Today I begin a three-part series on reputational damage. The first part tries to define the term “reputational damage;” the second part focuses on managing threats to a company’s reputation; and the final posting proposes creation of a senior risk manager in a corporate leadership team.

If you ask CEOs and board members about the threats to a company resulting from a DOJ enforcement action, you will invariably hear that the greatest threat is reputational damage to the company. Assuming the company has a certain amount of available resources, the imposition of a fine rarely “hurts” a company to the point of threatening the life of the company or seriously damaging the company’s ability to recover from the enforcement action.

While everyone notes the threat of reputational damage, what exactly is reputational damage, and what does it mean when a company’s reputation is harmed?

We all tend to measure or cite our gut reactions to these issues. We can at least cite some specific worst-case examples.

Apple suffered serious reputational damage because of adverse publicity related to Foxconn, a contract manufacturing location, and the working conditions of laborers in China. Apple suffered a lot of negative publicity when more gruesome details were disclosed about Foxconn.

Consider another more recent example. Jared Fogle, the long-time spokespersons for Subway, recently plead guilty to child pornography and sexual abuse of underage girls. Subway had to play defense and issue a press release stating that no one at Subway ever had knowledge of Fogle’s criminal behavior.

In the face of these controversies, we all can agree on the damage to Apple and Subway inflicted by these major controversies. In some cases, a company may have legal liability for the misconduct; in others, the company may not be legally liable but can suffer from association with the conduct.

The Fogle debacle underscores an important principle – conducting due diligence and knowing who you are hiring to assist your company. We all would be interested to know the due diligence that Subway conducted to determine whether to hire Fogle as a company spokesperson. You can imagine the controversy and the damage that would be created if it turns out that Subway knew or should have known about Fogle’s risks.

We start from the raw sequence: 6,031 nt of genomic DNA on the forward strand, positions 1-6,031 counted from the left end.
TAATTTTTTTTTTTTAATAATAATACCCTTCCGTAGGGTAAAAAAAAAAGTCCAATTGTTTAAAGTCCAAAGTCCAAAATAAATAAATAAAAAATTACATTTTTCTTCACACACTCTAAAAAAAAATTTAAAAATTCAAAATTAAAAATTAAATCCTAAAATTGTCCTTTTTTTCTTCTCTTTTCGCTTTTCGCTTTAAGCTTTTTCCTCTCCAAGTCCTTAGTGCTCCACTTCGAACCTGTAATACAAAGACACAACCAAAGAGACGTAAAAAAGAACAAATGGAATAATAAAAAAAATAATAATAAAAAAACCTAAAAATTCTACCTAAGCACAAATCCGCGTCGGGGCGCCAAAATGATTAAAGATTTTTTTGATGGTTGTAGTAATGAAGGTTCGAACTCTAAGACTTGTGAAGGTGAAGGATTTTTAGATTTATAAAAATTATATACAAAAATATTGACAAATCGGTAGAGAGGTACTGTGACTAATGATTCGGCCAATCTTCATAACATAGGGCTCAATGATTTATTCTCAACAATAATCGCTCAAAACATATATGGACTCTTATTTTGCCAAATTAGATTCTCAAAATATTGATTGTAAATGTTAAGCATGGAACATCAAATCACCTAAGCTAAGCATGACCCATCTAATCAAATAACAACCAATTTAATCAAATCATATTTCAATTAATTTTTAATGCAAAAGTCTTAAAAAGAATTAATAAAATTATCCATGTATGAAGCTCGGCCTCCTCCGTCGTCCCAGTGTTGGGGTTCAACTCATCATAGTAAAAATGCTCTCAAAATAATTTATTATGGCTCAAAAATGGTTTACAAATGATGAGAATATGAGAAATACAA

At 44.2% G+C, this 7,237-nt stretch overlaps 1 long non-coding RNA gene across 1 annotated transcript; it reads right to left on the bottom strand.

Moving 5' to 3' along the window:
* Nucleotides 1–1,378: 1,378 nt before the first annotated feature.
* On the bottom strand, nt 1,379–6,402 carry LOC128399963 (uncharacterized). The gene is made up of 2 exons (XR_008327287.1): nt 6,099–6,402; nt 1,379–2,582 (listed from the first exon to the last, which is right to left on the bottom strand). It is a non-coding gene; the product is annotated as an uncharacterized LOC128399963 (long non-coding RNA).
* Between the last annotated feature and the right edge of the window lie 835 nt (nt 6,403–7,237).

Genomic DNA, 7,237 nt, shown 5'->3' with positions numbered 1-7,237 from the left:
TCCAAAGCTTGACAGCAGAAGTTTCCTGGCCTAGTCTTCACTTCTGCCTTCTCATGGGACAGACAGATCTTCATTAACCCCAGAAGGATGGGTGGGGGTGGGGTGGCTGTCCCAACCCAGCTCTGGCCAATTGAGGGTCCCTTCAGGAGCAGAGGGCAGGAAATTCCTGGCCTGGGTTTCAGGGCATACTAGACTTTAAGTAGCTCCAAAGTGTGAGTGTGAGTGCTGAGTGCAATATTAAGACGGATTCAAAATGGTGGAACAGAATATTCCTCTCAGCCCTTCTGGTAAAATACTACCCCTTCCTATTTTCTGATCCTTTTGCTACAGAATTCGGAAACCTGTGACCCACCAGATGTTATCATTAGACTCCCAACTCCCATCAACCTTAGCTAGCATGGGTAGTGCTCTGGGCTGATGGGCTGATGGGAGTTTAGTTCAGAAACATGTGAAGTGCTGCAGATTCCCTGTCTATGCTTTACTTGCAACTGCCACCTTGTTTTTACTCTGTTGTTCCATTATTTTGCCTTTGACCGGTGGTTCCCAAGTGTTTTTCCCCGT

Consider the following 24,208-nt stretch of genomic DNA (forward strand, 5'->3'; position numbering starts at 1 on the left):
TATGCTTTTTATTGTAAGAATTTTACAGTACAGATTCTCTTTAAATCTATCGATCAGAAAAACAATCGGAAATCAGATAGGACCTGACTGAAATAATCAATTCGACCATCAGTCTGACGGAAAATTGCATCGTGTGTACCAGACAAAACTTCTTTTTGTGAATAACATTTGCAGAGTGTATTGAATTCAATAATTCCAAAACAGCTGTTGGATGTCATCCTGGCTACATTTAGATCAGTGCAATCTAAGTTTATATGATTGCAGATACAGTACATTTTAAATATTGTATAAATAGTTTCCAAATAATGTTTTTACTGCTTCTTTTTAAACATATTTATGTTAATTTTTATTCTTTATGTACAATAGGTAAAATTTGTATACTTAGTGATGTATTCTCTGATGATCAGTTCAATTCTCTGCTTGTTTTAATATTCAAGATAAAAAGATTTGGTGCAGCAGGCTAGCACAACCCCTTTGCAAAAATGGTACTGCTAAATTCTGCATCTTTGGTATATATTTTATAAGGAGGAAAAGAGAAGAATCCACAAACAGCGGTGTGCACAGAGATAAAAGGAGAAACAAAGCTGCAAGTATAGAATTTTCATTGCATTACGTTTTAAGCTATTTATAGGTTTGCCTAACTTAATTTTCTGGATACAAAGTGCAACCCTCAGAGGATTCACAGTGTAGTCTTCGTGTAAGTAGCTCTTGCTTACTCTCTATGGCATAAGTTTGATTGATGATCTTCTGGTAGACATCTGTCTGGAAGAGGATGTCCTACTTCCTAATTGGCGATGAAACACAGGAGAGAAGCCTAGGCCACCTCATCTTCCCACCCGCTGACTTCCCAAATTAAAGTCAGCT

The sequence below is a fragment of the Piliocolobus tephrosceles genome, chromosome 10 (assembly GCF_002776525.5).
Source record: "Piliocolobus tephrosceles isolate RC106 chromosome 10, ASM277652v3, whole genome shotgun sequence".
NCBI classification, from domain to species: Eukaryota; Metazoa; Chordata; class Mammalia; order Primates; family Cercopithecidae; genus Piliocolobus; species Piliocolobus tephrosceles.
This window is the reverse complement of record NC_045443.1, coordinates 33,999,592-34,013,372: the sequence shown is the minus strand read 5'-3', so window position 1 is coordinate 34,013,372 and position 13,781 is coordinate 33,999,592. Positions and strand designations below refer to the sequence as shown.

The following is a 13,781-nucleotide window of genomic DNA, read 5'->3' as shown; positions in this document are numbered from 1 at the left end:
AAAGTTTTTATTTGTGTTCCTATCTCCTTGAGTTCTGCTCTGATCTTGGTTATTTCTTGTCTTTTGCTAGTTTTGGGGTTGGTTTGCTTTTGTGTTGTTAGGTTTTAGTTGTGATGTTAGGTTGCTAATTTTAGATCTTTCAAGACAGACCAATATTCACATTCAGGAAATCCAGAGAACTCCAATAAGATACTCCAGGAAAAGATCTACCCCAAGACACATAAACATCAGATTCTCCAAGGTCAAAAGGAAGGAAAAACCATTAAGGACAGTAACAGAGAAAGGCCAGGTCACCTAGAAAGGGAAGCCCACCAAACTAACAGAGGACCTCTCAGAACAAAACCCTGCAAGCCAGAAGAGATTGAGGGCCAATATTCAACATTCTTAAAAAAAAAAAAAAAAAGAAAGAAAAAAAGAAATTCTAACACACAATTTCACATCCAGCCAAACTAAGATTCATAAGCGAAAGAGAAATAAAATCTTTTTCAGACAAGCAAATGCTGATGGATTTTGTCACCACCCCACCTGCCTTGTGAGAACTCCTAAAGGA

Aside from this high-profile example, companies face serious reputational risks when managing their supply chains, their business partners, and other persons who are employed by or associated with a company. In many cases, companies also face legal liability for managing their relationships with these entities and idividuals.

Some further examples of supply chain fiascos are easy to find — Costco faces a serious threat from allegations that its supply chain for shrimp products relies on child slaves. While there may be legal liability for violating child labor laws in the areas where they operate, or in contracting with companies involved in child labor, Costco faces a real and significant reputational threat as consumers, business partners, and other stakeholders turn away from Costco as a corporate partner.

Corporate boards and CEOs are in an important position to monitor the company’s reputation and threats to its reputation. Everyone knows that the better the company’s reputation, the higher quality employees the company will attract to work at the company. Strong reputations translate into better economic performance.

In many cases, companies with a strong market reputation can charge higher prices based on its reputation for quality, excellence and service. Customers are more loyal to companies with a strong reputation. In an economy where a significant percentage of market value comes from a number of intangible assets (brand equity, intellectual capital and goodwill), companies have to preserve and promote their reputations and mitigate the risk of reputational damage. In the end, reputational damage can reduce a company’s overall profitability and sustainability.